Environmental Incentives Senior Research Specialist Natalie Dubois co-authored a paper published today in the journal Conservation Science and Practice. For many years, researchers have been discussing what they can do (and are doing) differently to make research evidence more relevant and accessible to conservation policy and practice, but a significant gap between research and uptake into implementation persists. In their paper, “Bridging the research-implementation gap requires engagement from practitioners,” Dubois and colleagues from ICF and the U.S. Agency for International Development (USAID) look at ways that practitioners can apply commonly used decision support tools to strengthen efforts to address this research-implementation gap. They illustrate five actions that practitioners can take, with examples of how evidence-based decision-making is being applied in biodiversity conservation programming at USAID.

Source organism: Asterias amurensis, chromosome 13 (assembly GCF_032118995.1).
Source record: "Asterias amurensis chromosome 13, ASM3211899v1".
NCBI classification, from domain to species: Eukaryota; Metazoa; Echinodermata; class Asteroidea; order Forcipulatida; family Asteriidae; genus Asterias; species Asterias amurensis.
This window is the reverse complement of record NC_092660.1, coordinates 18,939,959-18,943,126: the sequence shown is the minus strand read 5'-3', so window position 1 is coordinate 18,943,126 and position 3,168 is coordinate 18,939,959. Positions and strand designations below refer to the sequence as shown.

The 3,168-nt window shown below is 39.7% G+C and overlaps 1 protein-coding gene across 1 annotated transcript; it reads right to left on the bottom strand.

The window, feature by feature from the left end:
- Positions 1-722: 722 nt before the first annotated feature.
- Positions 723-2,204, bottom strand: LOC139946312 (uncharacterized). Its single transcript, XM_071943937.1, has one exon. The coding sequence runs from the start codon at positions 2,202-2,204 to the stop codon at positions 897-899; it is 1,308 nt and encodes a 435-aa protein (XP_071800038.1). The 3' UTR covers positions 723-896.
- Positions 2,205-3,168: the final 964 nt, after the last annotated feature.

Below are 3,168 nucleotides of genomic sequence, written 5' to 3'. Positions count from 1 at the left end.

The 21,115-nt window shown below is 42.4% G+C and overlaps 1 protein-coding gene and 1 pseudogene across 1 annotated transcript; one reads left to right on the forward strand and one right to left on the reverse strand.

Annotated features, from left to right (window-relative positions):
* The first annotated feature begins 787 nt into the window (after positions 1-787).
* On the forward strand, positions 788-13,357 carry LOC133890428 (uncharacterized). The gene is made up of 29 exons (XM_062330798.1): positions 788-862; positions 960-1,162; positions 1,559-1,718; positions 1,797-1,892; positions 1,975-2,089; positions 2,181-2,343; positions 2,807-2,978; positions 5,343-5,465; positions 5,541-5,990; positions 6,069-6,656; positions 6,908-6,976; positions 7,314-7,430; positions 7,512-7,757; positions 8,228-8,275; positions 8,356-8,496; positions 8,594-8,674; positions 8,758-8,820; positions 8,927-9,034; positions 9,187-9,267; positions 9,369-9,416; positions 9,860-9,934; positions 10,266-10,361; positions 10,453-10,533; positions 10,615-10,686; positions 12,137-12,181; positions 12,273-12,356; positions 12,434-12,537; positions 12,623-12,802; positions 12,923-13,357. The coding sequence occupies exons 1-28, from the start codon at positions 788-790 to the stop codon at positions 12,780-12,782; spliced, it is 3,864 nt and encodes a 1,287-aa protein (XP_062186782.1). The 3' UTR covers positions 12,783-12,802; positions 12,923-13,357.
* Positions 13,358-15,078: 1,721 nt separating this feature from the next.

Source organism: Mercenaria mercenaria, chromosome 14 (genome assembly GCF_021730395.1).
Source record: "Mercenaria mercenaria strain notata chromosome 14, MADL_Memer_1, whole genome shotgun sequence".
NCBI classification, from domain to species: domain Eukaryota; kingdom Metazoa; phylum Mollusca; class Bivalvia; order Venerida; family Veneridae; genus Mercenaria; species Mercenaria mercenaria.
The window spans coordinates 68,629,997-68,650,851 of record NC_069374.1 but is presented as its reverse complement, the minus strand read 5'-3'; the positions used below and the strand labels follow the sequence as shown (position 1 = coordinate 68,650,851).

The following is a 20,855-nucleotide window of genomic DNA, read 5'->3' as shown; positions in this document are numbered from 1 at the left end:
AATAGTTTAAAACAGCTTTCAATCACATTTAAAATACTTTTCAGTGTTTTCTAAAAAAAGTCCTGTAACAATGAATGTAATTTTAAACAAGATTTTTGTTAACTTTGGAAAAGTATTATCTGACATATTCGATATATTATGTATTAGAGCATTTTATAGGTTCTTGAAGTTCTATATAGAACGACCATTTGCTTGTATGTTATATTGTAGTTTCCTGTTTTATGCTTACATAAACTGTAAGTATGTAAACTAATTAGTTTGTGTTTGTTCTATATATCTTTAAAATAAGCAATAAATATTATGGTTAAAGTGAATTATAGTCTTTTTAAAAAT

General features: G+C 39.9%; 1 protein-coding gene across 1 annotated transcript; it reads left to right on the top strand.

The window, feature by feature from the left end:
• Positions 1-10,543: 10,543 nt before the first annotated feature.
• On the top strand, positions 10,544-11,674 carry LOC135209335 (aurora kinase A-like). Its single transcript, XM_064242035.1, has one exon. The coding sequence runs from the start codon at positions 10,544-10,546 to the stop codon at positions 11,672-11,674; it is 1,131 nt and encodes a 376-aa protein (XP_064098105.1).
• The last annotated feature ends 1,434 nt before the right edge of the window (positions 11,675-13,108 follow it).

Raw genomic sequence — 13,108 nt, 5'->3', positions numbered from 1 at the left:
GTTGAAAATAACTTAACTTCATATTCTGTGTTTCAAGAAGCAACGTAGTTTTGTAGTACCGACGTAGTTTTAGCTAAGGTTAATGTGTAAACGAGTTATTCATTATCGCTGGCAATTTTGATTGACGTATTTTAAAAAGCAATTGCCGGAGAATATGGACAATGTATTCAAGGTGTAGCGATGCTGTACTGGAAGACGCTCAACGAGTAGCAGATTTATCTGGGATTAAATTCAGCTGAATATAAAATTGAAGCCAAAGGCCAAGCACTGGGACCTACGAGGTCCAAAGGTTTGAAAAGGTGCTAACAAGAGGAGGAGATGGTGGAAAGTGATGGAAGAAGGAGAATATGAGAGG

This paper was produced through USAID’s Measuring Impact II (MI2) activity. Under MI2, Environmental Incentives and our partners help USAID thought leaders, mission staff, and Washington bureaus strengthen decision-making across USAID’s $265 million annual biodiversity portfolio. MI2 supports best practices in adaptive management and the use and generation of evidence and learning to enhance biodiversity conservation.